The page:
PVC solubility depends on molecular weight. Thus, PVC having molecular weights above 180,000 g/mol is only soluble in organic solvents such as cyclohexanone, methylcyclohexanone, tetrahydrofuran (THF) and chlorobenzene. PVC is resistant to water and chemical agents (cold alkaline bases, concentrated acids and ozone). However, it has low heat and light resistance, gradually decomposing with loss of hydrochloric acid and subsequent double bond oxygenation. PVC low thermal stability is mainly due to the structural defects contain therein. These defects are the main points where the dehydrochlorination reaction occurs generating conjugated polyenes and causing eventual loss of PVC properties.
To avoid dehydrochlorination and improving PVC properties, which allow its processing and application, it is necessary to use certain additives:
- a) Stabilizers for preventing its degradation during processing, which correspond to antioxidants, and hydrochloric acid "trapping" compounds:alkaline or alkaline earth metal carbonates, phosphates, stearates, sodium lactate, calcium silicate, etc.
- b) Lubricants for preventing PVC adhesion to processing machinery surface. Stearic acid, metal stearates, fatty acid esters and low molecular weight polyethylenes are used.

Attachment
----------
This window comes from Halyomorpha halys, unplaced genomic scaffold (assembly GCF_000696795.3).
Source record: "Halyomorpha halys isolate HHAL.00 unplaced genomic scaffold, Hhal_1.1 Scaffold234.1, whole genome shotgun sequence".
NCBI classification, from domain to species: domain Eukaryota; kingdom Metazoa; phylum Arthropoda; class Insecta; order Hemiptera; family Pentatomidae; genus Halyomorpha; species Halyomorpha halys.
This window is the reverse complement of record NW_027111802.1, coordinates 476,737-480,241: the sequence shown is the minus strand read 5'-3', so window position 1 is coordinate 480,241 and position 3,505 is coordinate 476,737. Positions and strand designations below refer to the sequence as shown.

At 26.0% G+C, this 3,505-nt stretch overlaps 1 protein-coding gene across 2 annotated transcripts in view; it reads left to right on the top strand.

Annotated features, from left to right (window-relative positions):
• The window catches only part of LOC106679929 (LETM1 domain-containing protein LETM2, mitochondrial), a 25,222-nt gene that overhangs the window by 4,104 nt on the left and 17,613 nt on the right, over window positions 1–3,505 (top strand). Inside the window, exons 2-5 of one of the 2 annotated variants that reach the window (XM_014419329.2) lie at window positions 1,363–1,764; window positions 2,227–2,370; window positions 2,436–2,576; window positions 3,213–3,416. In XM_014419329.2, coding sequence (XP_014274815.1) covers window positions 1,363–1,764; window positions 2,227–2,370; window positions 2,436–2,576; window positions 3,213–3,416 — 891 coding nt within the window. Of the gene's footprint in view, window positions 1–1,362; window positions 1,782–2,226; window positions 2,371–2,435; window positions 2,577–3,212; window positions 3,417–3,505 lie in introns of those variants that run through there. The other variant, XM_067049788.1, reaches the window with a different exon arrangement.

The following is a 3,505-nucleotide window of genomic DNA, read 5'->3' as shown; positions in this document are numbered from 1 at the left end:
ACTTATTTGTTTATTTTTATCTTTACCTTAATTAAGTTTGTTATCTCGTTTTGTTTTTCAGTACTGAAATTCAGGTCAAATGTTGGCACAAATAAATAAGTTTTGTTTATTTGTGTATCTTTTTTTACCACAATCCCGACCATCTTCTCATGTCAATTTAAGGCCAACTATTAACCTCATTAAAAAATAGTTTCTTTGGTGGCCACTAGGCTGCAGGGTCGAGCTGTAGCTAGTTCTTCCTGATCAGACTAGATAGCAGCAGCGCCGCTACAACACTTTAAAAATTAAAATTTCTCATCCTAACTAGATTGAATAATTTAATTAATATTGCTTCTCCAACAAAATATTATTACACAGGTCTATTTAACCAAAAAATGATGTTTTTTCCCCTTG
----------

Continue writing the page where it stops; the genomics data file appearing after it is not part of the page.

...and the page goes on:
- c) Plasticizers for increasing its flexibility. Phthalates such as di-(2-ethylhexyl)phthalate (DEHP), Diisodecyl-phthalate (DIDP) and Diisononyl-phthalate (DINP) are used, among others.
PVC application will be determined by the amount and type of additives used.
PVC has currently a wide range of applications in various fields. In the medicine field, PVC is used in blood storage bags, catheters, tubes, etc.
Materials used in medical devices, such as blood storage devices, catheters, tubes, etc., in addition to having some flexibility should be blood-compatible. Blood compatibility is related to the ability of the material to prevent blood clots upon contact with blood. Typically, when vascular damage occurs, surrounding platelets bind to collagen fibers at the damaged sites and clots are formed. Then, platelets are activated losing their shape and surface roughness. These events are balanced by inherent anticoagulant processes. However, clot formation on a synthetic surface reflects the poor compatibility between said material and blood. Fibrinogen is the central protein in the coagulation process induced by a material. Platelets adhere on this protein and are then activated forming thrombi.
Material surface properties affect adsorption, structure and function of proteins involved in coagulation process. Decisive surface properties are:surface free energy and wettability, surface chemical nature, and topography (see Figure 1). Wettability generally includes all phenomena involved in the contact between three phases, of which at least two are fluid (liquid or gas). A typical case is a liquid wetting a solid surface in a gaseous environment. Wettability is directly related to surface energy. Wettability of a solid surface is greater the smaller the contact angle and, therefore, surface energy will be lower. That is, a hydrophilic surface will have a lower surface energy than a hydrophobic surface.
Hydrophobic surfaces generally tend to absorb more protein than hydrophilic surfaces (see Figure 2). That is, surfaces with a low surface energy are more resistant to platelet adhesion and more compatible with blood.